Our process starts with an intake call, the parents explaining the situation so I take notes on whether there are tantrums, tension with parents during certain tasks, emotional outbursts, etc. Then when I meet with the family or with the student, I delve into it more by asking questions like how are you handling frustration? Is the kid having a hard time getting started on their work? What do you do when you get stuck? Do you feel you get stuck a lot in homework? Do people say you have a lot of patience? After that meeting, I shared everything with their new coach. Then the coach creates goals around the student’s behavior and starts building that confidence and processes with the student.
Executive function coaches go deep down to find out “the why” they are behaving like that. So one of the strategies we use with kids is to try and process with them a specific situation that has happened in the past, BUT the key part is, you process with the student when they’re not hyped up. When they’re not in the middle of the situation. So when they are calm, together with their coach, they revise the steps from the beginning and take a look at what really happened, the root cause. To get them to realize the consequences of their decisions, we run through some different scenarios. We use activity cards to set up scenarios so it’s like playing a game with the student. We provide them with coping strategies for when it does happen the next time. That is, in my opinion, one of the best ways to help students with emotional control.
Emotional control is one of the aspects of executive functioning that is most frustrating for parents, teachers, and students themselves. We work around role-play and we process different scenarios in a safe environment and when they’re not amped up. We explain to them how different decisions can have positive and negative consequences, and how they can make healthier decisions in the future.
There’s a range just like anything else, executive function is not one size fits all and it’s different for every child. Sometimes students need more than just help from an executive coach, they might need a combination of an executive coach, a therapist, or counselor or get medication to make progress. We at Wright Academics want to be a resource for your family, and if I feel like there’s a student that needs more, then I will suggest that to the parents.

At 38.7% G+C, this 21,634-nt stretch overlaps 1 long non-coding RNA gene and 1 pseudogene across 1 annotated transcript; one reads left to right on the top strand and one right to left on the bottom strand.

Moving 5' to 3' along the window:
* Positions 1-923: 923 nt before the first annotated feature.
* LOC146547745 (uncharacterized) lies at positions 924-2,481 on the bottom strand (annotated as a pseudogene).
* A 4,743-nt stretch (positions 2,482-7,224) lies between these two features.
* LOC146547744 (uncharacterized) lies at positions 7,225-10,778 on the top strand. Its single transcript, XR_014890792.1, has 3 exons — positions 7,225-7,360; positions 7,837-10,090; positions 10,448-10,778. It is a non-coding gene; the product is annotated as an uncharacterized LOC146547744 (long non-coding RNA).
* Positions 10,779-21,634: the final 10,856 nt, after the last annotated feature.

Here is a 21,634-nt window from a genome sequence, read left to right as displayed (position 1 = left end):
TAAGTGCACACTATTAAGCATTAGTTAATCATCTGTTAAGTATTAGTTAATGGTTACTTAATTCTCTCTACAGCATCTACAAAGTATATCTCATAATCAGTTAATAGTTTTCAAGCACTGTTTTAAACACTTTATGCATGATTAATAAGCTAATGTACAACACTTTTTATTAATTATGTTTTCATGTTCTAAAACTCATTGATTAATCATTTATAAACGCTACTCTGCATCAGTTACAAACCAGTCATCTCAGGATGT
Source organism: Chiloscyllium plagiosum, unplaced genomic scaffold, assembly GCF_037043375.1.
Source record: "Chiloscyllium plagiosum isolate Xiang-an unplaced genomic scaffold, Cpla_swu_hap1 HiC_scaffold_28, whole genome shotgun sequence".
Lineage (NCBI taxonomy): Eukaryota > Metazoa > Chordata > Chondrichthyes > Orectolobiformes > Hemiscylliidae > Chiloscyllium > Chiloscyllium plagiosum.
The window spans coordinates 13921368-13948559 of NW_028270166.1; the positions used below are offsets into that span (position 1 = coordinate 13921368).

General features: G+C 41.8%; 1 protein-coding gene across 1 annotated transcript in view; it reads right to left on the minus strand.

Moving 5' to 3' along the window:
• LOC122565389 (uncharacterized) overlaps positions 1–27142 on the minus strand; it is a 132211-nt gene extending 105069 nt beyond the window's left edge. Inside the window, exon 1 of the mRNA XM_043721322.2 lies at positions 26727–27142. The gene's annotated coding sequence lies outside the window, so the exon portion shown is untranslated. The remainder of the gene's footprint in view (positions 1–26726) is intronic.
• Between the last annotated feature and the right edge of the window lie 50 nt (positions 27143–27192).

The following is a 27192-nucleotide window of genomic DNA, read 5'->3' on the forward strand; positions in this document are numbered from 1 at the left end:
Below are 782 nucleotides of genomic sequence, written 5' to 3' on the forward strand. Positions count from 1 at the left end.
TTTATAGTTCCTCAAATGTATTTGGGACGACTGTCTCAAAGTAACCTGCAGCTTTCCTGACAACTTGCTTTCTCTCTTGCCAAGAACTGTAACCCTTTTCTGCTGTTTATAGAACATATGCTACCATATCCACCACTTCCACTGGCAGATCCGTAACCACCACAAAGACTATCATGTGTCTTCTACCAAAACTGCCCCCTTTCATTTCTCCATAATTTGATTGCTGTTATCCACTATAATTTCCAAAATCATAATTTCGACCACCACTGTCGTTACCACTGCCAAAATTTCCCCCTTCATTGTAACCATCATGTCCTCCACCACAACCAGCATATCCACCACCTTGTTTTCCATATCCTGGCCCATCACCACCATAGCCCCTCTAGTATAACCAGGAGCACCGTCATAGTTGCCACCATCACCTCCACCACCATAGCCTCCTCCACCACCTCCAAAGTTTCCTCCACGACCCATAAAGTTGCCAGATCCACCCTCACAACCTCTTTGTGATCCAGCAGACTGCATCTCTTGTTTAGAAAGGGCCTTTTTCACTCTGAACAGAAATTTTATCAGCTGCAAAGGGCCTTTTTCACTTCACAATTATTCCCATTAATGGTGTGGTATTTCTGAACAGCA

It’s okay that as a parent you may feel confused about why your child gets that upset but I’m here to tell you it is part of controlling their mental processes and the way they emotionally react to different situations. It is not the end of the world, executive function skills can be taught and managed, if you pair the student with the right coach, tools, and resources. When they learn to manage their impulses and emotions a little bit better, everyone around the child will see the positive change, less tension in the family and even at school.
The very best thing you can do for your kid, whether you go with us or someone else is to find them a good executive coach. I always say it’s a secret sauce to find someone who is going to help build their confidence and help them navigate through the academic information. An excellent executive coach will make the academic information more manageable, in a way they can remember and understand in a way that’s engaging because these kids really struggle with emotional dysregulation, and they need someone they trust.
This is another article on executive function coaching. If you want to contact us or have any questions about emotional regulation, you can do it here: Contact Us